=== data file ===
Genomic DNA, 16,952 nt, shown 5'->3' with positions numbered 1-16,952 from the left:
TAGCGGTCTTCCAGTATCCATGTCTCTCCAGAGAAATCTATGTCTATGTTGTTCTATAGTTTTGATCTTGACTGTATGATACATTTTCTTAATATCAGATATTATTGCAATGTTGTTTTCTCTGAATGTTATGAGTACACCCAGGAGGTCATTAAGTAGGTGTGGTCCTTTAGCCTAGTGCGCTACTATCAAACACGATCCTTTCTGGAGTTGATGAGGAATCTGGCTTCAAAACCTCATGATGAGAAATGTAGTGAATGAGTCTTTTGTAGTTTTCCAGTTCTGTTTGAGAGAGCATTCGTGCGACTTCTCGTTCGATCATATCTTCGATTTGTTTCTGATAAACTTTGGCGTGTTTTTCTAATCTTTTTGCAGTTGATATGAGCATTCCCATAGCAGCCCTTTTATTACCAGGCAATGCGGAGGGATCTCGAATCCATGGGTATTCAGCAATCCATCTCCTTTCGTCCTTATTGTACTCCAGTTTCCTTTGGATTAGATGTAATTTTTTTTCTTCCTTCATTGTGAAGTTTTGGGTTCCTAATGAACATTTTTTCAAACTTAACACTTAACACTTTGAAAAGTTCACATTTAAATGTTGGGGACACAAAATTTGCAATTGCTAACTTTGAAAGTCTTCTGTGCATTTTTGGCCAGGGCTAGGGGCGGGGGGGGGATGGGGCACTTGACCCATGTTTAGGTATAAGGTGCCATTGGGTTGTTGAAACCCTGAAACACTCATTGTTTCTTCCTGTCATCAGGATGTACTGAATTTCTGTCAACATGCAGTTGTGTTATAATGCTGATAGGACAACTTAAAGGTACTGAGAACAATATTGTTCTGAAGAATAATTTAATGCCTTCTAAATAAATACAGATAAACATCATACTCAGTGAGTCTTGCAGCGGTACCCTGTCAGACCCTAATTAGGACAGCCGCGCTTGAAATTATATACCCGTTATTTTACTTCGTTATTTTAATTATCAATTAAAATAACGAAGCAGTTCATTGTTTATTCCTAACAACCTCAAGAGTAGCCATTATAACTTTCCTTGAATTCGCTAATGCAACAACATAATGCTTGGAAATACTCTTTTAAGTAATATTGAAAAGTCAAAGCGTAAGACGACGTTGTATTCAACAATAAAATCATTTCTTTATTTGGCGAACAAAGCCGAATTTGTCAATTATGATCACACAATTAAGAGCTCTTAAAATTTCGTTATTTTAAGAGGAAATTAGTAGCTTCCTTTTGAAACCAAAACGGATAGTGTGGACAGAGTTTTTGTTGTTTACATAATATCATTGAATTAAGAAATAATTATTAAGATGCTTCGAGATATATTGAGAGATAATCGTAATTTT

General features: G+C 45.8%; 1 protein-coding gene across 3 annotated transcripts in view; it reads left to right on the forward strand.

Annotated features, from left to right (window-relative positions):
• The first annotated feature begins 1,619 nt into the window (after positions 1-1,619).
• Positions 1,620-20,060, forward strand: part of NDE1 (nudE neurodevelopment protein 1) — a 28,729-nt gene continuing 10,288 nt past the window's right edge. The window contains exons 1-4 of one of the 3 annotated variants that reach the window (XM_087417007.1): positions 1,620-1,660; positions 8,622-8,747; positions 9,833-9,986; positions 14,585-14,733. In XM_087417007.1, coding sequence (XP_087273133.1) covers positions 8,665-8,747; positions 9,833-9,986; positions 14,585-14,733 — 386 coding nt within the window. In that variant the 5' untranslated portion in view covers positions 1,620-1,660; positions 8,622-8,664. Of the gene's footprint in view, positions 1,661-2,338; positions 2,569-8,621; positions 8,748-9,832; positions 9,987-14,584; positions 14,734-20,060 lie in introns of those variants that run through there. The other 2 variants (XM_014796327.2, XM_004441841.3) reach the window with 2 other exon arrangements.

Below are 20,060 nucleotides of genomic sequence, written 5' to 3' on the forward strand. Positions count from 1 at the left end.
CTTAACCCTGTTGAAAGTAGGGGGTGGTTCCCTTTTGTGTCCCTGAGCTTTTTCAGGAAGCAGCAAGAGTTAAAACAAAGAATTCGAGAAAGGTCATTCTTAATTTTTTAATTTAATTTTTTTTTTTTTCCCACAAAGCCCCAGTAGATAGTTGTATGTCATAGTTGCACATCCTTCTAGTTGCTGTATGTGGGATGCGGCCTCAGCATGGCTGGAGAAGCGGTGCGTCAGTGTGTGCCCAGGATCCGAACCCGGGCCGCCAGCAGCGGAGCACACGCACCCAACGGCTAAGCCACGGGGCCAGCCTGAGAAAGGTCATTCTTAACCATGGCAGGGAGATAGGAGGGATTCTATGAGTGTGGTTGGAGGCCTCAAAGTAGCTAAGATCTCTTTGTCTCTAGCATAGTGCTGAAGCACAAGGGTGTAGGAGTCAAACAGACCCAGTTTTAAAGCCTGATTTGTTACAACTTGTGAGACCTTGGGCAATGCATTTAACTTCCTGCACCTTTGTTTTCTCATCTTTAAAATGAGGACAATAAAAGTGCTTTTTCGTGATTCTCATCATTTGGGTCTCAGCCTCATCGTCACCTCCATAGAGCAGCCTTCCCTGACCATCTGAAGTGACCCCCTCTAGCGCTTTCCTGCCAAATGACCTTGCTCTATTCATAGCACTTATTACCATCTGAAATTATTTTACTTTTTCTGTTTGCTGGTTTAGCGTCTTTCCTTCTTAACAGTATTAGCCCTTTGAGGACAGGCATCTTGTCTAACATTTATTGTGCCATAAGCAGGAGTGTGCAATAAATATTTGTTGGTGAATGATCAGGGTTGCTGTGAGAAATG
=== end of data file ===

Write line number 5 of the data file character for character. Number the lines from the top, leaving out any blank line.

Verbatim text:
• The first annotated feature begins 1,619 nt into the window (after positions 1-1,619).